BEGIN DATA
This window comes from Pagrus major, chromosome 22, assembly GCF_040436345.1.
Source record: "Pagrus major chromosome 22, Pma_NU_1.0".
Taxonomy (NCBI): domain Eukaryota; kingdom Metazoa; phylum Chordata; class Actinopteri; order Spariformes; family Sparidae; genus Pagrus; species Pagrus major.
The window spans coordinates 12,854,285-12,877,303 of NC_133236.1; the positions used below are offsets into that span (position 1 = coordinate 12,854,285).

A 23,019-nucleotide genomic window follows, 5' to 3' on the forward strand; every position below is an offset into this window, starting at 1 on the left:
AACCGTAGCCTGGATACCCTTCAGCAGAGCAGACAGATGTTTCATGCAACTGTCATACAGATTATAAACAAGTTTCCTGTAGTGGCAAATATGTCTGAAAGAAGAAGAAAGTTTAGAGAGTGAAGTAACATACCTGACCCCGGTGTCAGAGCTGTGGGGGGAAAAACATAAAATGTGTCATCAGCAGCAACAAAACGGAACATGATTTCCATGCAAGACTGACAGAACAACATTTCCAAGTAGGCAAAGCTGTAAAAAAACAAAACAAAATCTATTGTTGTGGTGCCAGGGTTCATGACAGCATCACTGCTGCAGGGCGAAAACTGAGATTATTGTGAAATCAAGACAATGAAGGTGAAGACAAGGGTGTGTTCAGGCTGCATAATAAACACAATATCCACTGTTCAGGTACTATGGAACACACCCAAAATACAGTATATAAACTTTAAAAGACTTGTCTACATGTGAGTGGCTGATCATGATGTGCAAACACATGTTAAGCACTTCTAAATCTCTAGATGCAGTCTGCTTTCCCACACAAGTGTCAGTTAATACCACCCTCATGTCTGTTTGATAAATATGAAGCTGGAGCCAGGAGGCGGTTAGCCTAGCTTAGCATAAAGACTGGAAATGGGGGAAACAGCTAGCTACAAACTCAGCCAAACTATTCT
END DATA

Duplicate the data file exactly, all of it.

This window comes from Pagrus major, chromosome 22, assembly GCF_040436345.1.
Source record: "Pagrus major chromosome 22, Pma_NU_1.0".
Taxonomy (NCBI): domain Eukaryota; kingdom Metazoa; phylum Chordata; class Actinopteri; order Spariformes; family Sparidae; genus Pagrus; species Pagrus major.
The window spans coordinates 12,854,285-12,877,303 of NC_133236.1; the positions used below are offsets into that span (position 1 = coordinate 12,854,285).

A 23,019-nucleotide genomic window follows, 5' to 3' on the forward strand; every position below is an offset into this window, starting at 1 on the left:
AACCGTAGCCTGGATACCCTTCAGCAGAGCAGACAGATGTTTCATGCAACTGTCATACAGATTATAAACAAGTTTCCTGTAGTGGCAAATATGTCTGAAAGAAGAAGAAAGTTTAGAGAGTGAAGTAACATACCTGACCCCGGTGTCAGAGCTGTGGGGGGAAAAACATAAAATGTGTCATCAGCAGCAACAAAACGGAACATGATTTCCATGCAAGACTGACAGAACAACATTTCCAAGTAGGCAAAGCTGTAAAAAAACAAAACAAAATCTATTGTTGTGGTGCCAGGGTTCATGACAGCATCACTGCTGCAGGGCGAAAACTGAGATTATTGTGAAATCAAGACAATGAAGGTGAAGACAAGGGTGTGTTCAGGCTGCATAATAAACACAATATCCACTGTTCAGGTACTATGGAACACACCCAAAATACAGTATATAAACTTTAAAAGACTTGTCTACATGTGAGTGGCTGATCATGATGTGCAAACACATGTTAAGCACTTCTAAATCTCTAGATGCAGTCTGCTTTCCCACACAAGTGTCAGTTAATACCACCCTCATGTCTGTTTGATAAATATGAAGCTGGAGCCAGGAGGCGGTTAGCCTAGCTTAGCATAAAGACTGGAAATGGGGGAAACAGCTAGCTACAAACTCAGCCAAACTATTCT